Thyroid stunning is a radiobiological phenomenon observed when a relatively high dose of 1–131 is used for diagnostic purposes before radioablation therapy for patients with well-differentiated thyroid cancers. The thyroid remnant or cancer cells are rendered functionally less active in trapping the iodide but are not killed. The ensuing radioablation therapy becomes less effective because the stunned cells cannot take up the therapeutic radioiodine to its fullest potential. The dilemma is that to detect metastases with higher diagnostic sensitivity, one needs to use a higher scanning dose of radioiodine, but doing so increases the risk of stunning the cells. This undesirable effect has been observed with scanning doses of as little as 3 mCi.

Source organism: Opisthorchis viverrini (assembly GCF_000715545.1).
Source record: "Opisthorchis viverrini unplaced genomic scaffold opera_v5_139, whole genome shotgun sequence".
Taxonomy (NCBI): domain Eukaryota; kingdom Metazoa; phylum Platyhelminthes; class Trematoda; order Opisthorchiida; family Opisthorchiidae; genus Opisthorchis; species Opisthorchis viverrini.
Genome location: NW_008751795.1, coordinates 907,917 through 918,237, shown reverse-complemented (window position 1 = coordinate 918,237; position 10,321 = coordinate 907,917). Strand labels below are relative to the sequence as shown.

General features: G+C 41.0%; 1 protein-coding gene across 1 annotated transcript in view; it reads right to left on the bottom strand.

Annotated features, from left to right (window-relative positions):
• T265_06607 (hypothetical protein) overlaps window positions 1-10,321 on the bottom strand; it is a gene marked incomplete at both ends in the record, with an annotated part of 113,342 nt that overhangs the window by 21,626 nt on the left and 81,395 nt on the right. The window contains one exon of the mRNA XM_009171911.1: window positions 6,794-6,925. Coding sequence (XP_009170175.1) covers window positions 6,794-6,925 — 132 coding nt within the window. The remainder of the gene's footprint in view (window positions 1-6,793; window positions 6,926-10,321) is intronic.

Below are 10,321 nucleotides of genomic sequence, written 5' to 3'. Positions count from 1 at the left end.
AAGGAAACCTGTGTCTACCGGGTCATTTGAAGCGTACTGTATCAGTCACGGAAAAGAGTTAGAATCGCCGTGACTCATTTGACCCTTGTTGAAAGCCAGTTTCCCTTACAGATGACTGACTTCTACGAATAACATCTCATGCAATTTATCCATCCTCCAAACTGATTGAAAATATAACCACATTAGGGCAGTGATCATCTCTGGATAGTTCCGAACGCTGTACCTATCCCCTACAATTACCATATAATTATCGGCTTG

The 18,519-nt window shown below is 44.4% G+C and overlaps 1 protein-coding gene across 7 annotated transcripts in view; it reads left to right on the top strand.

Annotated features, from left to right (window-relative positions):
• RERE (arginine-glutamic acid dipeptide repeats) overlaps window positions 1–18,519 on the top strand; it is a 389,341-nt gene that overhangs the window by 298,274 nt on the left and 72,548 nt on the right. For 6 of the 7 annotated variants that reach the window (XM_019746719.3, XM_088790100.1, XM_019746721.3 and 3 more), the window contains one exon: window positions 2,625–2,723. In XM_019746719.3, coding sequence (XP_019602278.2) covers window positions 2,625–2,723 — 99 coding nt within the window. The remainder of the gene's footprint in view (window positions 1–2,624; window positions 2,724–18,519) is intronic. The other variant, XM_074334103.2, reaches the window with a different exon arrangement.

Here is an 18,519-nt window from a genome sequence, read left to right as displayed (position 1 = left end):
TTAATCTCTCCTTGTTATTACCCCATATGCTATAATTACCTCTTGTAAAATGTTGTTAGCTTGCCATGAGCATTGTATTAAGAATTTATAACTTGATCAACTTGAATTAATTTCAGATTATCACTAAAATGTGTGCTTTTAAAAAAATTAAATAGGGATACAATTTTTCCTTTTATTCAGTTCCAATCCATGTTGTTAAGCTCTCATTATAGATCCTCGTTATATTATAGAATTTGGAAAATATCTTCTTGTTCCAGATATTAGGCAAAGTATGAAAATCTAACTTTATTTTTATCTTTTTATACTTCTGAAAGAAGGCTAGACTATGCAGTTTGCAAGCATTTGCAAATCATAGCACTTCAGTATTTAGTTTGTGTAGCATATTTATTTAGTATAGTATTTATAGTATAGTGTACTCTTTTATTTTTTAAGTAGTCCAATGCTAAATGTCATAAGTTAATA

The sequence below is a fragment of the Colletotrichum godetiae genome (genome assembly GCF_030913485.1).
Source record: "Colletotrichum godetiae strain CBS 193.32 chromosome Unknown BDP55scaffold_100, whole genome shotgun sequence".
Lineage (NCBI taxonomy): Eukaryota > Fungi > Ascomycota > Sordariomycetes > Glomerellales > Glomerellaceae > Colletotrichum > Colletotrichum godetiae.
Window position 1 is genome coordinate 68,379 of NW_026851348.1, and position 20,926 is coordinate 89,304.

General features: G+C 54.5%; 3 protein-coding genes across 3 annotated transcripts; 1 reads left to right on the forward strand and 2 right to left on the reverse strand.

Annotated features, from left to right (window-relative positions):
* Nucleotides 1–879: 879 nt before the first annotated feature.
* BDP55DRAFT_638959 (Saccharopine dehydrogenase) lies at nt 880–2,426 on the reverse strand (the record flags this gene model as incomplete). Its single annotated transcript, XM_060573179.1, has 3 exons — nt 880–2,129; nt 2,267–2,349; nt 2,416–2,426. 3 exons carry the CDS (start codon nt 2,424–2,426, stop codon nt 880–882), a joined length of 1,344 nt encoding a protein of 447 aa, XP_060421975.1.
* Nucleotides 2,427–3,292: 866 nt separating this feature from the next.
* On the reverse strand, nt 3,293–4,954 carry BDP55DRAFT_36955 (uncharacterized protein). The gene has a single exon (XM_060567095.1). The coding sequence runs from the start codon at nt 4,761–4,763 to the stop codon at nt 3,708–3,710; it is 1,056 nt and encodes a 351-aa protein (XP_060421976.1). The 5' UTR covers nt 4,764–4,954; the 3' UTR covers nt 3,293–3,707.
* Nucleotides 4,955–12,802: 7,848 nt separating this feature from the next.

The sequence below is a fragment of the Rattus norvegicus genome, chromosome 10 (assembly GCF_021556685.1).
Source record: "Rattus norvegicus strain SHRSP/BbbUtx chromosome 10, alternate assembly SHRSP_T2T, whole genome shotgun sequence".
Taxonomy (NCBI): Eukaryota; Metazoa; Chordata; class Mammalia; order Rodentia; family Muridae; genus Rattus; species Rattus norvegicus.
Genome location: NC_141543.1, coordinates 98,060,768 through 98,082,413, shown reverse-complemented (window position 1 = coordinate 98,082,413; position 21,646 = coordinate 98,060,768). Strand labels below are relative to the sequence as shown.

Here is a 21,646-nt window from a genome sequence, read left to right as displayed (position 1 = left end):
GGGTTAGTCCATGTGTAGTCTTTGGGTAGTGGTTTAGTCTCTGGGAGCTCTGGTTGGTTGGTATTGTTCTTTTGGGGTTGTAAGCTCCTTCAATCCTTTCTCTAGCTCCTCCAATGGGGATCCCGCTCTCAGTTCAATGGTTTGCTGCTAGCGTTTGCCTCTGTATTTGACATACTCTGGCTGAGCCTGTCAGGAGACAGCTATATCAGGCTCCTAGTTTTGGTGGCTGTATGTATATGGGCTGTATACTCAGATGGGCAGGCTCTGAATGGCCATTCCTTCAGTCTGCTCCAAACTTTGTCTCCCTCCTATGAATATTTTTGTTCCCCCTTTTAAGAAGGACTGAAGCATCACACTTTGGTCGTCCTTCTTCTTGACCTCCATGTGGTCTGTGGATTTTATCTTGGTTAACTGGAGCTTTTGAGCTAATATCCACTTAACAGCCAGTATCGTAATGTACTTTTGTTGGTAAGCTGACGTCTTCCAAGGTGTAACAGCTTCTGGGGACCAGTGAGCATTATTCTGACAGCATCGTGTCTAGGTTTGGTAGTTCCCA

There appears to be no easy solution to this problem. One possibility is utilizing radioiodine I-123 as the scanning agent. It is, unfortunately, more costly and may not be available in certain parts of the world. Other alternatives include using a smaller dose of 1–131 and obtaining the scan earlier than at the usual 72 hours, or using non-iodine radiopharmaceuticals such as Tc99 m sestamibi, T1–201, or F-18 fluorodeoxyglucose. These have their own drawbacks. Further studies are indicated to find a cost-effective method of detecting metastases without stunning the cells before radioablation therapy.